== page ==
How Good is David Mamet, Anyway?: Writings on Theatre--and why it Matters

Front Cover
Psychology Press, 2000 - Art - 299 pages

The legendary Greek figure Orpheus was said to have possessed magical powers capable of moving all living and inanimate things through the sound of his lyre and voice. Over time, the Orphic theme has come to indicate the power of music to unsettle, subvert, and ultimately bring down oppressive realities in order to liberate the soul and expand human life without limits. The liberating effect of music has been a particularly important theme in twentieth-century African American literature.

The nine original essays in Black Orpheus examines the Orphic theme in the fiction of such African American writers as Jean Toomer, Langston Hughes, Claude McKay, James Baldwin, Nathaniel Mackey, Sherley Anne Williams, Ann Petry, Ntozake Shange, Alice Walker, Gayl Jones, and Toni Morrison. The authors discussed in this volume depict music as a mystical, shamanistic, and spiritual power that can miraculously transform the realities of the soul and of the world. Here, the musician uses his or her music as a weapon to shield and protect his or her spirituality. Written by scholars of English, music, women's studies, American studies, cultural theory, and black and Africana studies, the essays in this interdisciplinary collection ultimately explore the thematic, linguistic structural presence of music in twentieth-century African American fiction.

 

Contents

I
II
V
1
VI
25
VII
34
VIII
40
IX
44
X
48
XL
160
XLI
164
XLII
167
XLIII
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XLIV
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XLV
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XLVI
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XLVII
184

XI
53
XII
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XIII
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XIV
69
XV
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XVI
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XVII
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XVIII
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XIX
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XX
91
XXI
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XXII
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XXIII
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XXIV
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XXV
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XXVI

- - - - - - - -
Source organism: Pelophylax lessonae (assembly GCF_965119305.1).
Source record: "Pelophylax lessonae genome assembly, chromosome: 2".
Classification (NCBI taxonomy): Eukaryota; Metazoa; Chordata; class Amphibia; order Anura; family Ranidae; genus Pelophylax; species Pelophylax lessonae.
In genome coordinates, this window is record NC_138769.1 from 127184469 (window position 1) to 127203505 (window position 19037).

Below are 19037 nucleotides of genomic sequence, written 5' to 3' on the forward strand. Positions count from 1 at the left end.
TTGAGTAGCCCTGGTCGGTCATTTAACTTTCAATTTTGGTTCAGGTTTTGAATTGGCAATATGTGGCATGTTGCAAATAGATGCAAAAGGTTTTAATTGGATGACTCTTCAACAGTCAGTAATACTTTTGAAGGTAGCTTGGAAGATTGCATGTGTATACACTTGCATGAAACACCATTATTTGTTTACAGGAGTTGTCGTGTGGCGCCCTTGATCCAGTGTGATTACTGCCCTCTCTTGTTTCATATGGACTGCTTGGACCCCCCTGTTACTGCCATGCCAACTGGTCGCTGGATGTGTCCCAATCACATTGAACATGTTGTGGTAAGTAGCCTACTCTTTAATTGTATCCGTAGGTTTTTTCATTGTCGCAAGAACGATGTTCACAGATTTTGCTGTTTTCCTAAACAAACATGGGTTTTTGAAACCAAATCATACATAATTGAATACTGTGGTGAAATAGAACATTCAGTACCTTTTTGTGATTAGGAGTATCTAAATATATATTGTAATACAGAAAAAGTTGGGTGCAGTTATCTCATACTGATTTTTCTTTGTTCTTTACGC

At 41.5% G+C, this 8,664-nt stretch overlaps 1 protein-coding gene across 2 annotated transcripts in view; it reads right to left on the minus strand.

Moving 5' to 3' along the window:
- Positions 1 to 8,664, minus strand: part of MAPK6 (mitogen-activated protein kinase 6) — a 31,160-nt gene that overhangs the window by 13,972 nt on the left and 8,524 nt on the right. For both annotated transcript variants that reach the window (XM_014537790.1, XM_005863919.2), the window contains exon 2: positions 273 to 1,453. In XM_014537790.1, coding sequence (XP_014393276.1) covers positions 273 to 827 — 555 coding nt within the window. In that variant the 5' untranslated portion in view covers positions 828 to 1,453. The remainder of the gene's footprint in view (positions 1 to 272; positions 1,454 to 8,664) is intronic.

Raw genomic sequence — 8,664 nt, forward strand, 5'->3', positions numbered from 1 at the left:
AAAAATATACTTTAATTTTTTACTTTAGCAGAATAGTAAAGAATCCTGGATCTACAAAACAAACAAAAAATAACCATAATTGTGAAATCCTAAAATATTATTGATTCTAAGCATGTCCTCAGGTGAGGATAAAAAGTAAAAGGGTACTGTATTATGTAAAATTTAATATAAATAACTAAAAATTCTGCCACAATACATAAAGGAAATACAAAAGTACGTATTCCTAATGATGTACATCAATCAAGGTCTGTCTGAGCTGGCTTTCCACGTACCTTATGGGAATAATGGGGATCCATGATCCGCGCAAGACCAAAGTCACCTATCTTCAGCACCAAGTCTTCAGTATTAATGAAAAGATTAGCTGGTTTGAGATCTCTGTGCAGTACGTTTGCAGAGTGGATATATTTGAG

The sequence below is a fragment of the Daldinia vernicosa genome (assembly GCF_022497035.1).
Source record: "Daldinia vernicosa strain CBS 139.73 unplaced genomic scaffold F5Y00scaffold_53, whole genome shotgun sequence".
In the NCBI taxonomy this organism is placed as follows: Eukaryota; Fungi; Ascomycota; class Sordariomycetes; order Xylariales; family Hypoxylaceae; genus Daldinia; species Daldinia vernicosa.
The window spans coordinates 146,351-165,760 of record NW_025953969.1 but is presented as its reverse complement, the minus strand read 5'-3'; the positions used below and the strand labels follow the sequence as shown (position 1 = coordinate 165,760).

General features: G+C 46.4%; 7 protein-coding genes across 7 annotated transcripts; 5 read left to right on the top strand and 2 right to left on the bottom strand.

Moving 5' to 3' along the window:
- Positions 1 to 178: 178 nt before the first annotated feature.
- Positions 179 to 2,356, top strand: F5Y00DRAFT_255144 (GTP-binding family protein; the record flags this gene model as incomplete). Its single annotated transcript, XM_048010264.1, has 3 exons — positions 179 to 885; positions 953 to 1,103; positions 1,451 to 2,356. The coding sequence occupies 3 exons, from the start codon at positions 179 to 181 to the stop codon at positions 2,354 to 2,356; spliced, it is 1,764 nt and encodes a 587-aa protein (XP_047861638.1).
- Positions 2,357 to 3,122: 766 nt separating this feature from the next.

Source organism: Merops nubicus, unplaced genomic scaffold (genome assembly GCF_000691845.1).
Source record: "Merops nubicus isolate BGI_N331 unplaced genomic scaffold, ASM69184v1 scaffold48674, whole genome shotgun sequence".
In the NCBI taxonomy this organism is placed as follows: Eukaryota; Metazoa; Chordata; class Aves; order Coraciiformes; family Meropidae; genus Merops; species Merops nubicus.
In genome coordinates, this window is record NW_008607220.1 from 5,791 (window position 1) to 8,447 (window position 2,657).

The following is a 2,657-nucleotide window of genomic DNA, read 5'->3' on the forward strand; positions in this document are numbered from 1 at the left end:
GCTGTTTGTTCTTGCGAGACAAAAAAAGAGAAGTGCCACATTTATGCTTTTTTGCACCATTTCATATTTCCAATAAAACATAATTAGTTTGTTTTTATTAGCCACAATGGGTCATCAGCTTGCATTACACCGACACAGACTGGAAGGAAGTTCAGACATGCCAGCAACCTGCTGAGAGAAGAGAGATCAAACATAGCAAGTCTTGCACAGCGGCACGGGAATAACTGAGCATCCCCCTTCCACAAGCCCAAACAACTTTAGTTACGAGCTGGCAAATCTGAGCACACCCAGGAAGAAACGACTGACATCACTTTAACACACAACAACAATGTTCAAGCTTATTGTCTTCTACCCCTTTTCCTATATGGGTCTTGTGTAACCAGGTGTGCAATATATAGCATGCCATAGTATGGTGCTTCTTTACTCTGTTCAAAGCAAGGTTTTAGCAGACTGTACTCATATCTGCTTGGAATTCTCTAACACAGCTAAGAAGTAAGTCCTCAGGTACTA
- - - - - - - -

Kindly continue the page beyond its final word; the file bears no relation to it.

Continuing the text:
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XXVII
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XXVIII
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XXIX
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XXX
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XXXI
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XXXII
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XXXIII
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XXXIV
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XXXV
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XXXVI
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XXXVII
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XXXVIII
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XXXIX
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XLVIII
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XLIX
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L
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LI
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LII
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LIII
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LIV
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LV
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LVI
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LVII
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LVIII
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LIX
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LX
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LXI
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LXII
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LXIII
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LXIV
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LXV
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LXVI
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LXVII
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LXVIII
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LXIX
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LXX
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LXXI
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LXXII
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LXXIII
279
LXXIV
282
LXXV
287
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